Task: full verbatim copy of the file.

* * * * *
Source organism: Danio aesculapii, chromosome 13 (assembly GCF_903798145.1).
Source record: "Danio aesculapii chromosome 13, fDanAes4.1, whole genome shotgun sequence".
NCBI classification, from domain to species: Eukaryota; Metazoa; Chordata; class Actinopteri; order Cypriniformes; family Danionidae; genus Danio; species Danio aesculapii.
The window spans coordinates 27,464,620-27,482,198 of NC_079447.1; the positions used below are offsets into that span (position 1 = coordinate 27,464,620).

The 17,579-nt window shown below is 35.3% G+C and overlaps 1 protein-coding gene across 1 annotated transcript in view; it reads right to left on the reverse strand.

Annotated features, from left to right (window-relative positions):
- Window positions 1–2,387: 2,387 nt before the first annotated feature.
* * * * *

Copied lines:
Source organism: Danio aesculapii, chromosome 13 (assembly GCF_903798145.1).
Source record: "Danio aesculapii chromosome 13, fDanAes4.1, whole genome shotgun sequence".
NCBI classification, from domain to species: Eukaryota; Metazoa; Chordata; class Actinopteri; order Cypriniformes; family Danionidae; genus Danio; species Danio aesculapii.
The window spans coordinates 27,464,620-27,482,198 of NC_079447.1; the positions used below are offsets into that span (position 1 = coordinate 27,464,620).

The 17,579-nt window shown below is 35.3% G+C and overlaps 1 protein-coding gene across 1 annotated transcript in view; it reads right to left on the reverse strand.

Annotated features, from left to right (window-relative positions):
- Window positions 1–2,387: 2,387 nt before the first annotated feature.